THE DISPUTATION OF NEBRIDIUS AGAINST THE MANICHÆANS, ON THE QUESTION “WHETHER GOD BE CORRUPTIBLE OR INCORRUPTIBLE.”
3. It was sufficient for me, O Lord, to oppose to those deceived deceivers and dumb praters (dumb, since Thy word sounded not forth from them) that which a long while ago, while we were at Carthage, Nebridius used to propound, at which all we who heard it were disturbed: “What could that reputed nation of darkness, which the Manichæans are in the habit of setting up as a mass opposed to Thee, have done unto Thee hadst Thou objected to fight with it? For had it been answered, ‘It would have done Thee some injury,’ then shouldest Thou be subject to violence and corruption; but if the reply were: ‘It could do Thee no injury,’ then was no cause assigned for Thy fighting with it; and so fighting as that a certain portion and member of Thee, or offspring of Thy very substance, should be blended with adverse powers and natures not of Thy creation, and be by them corrupted and deteriorated to such an extent as to be turned from happiness into misery, and need help whereby it might be delivered and purged; and that this offspring of Thy substance was the soul, to which, being enslaved, contaminated, and corrupted, Thy word, free, pure, and entire, might bring succour; but yet also the word itself being corruptible, because it was from one and the same substance. So that should they affirm Thee, whatsoever Thou art, that is, Thy substance whereby Thou art, to be incorruptible, then were all these assertions false and execrable; but if corruptible, then that were false, and at the first utterance to be abhorred.”1 This argument, then, was enough against those who wholly merited to be vomited forth from the surfeited stomach, since they had no means of escape without horrible sacrilege, both of heart and tongue, thinking and speaking such things of Thee.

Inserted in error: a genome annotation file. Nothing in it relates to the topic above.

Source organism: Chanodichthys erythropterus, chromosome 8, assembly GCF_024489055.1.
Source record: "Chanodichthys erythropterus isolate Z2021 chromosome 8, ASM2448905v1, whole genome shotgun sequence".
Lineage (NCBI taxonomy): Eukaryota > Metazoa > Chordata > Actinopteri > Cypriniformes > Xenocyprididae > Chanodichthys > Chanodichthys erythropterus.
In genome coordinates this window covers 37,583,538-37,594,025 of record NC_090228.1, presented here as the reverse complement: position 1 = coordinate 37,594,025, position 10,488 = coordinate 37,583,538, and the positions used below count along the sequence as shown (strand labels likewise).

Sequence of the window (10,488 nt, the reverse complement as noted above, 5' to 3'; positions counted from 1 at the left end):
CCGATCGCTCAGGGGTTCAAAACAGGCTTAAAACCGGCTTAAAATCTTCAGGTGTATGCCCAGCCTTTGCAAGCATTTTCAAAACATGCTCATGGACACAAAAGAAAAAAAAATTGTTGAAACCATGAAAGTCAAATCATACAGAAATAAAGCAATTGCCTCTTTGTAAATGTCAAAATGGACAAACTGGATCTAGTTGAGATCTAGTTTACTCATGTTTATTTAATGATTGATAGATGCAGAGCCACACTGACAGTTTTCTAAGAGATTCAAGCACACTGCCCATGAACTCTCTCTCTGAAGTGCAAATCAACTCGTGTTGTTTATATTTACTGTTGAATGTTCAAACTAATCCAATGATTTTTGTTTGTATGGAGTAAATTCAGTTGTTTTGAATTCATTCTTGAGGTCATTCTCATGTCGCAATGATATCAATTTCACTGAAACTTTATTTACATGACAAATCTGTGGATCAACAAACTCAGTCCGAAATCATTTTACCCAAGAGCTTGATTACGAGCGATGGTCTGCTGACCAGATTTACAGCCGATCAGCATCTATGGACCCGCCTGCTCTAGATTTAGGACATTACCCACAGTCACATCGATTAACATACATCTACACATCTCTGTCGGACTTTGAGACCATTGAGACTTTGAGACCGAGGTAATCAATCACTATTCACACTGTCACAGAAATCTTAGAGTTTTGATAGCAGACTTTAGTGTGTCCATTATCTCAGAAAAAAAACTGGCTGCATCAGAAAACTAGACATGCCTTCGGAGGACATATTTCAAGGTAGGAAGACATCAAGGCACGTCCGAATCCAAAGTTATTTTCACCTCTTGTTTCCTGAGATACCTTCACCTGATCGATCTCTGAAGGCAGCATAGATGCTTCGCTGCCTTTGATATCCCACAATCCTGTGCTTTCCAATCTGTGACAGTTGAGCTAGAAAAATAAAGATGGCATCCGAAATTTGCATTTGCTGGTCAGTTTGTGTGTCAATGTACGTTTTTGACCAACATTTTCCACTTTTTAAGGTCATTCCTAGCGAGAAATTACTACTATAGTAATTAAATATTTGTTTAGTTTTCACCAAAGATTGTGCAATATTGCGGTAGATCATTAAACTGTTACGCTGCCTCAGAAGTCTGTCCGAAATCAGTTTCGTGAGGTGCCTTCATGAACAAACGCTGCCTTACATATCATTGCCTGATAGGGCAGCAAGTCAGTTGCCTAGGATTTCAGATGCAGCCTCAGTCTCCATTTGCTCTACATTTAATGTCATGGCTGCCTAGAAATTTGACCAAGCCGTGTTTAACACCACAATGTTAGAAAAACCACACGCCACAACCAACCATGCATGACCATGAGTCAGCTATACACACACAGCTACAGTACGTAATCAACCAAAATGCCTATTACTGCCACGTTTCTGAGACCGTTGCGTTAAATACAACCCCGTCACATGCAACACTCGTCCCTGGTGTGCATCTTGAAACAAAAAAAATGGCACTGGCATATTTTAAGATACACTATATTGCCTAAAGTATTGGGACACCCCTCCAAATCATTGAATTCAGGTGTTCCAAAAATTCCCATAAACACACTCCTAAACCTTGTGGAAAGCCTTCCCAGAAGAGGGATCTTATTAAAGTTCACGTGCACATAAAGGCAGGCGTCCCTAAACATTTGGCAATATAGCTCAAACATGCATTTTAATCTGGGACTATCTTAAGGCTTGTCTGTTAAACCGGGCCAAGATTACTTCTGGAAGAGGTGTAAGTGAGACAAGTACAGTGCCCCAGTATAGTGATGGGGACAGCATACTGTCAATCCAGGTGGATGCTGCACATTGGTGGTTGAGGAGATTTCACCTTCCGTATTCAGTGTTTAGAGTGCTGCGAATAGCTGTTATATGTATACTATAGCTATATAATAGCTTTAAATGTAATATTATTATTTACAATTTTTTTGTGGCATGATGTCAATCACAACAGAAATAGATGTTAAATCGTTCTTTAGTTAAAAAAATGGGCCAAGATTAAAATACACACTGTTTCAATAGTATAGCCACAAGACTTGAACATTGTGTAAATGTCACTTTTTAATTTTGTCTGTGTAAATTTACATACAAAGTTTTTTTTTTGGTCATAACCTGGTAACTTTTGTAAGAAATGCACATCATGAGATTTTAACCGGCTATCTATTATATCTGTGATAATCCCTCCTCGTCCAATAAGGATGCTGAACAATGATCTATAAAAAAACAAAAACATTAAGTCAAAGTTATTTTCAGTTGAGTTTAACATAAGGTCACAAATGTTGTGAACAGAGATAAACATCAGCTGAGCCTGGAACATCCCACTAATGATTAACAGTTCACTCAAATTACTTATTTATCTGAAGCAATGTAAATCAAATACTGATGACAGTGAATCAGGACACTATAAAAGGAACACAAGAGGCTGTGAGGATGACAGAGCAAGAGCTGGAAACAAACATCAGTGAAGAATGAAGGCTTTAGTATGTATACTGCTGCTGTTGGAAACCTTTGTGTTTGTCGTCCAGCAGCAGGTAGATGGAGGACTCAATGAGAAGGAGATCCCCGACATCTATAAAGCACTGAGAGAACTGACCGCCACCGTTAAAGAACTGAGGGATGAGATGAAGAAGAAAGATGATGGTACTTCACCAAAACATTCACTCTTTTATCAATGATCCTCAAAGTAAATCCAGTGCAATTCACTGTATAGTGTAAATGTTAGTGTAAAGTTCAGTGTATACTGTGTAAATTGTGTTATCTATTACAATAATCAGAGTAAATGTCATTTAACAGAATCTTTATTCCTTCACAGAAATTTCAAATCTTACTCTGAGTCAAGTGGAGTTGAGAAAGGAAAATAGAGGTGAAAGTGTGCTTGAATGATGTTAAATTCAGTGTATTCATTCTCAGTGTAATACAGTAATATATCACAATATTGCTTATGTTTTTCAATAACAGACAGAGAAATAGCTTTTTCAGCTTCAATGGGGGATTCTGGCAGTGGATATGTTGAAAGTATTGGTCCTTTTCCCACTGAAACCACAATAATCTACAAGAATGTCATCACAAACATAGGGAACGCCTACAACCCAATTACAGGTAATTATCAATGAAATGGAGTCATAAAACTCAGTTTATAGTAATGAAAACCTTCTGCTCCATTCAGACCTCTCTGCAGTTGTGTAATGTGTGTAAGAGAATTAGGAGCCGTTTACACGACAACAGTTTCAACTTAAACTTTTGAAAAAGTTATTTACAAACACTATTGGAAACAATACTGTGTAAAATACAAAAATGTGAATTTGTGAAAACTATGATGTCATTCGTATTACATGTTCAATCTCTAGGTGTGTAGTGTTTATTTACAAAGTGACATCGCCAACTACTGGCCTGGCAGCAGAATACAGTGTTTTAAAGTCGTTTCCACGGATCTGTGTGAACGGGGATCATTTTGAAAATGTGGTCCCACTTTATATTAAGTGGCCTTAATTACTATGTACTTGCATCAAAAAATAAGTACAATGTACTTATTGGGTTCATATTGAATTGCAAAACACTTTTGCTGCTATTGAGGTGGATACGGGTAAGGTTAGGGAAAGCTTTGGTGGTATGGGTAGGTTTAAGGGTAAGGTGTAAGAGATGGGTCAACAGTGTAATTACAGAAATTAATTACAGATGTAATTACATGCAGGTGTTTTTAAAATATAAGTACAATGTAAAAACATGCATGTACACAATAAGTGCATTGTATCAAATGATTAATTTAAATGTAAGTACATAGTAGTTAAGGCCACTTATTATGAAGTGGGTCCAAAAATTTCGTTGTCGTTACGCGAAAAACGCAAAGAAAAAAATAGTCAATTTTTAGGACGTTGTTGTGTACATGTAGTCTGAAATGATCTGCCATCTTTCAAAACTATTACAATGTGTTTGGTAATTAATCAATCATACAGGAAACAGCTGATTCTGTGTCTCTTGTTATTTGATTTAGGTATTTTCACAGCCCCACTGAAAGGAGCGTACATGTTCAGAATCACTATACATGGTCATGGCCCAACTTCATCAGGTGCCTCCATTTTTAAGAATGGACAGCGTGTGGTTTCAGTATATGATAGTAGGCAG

THAT THE CAUSE OF EVIL IS THE FREE JUDGMENT OF THE WILL.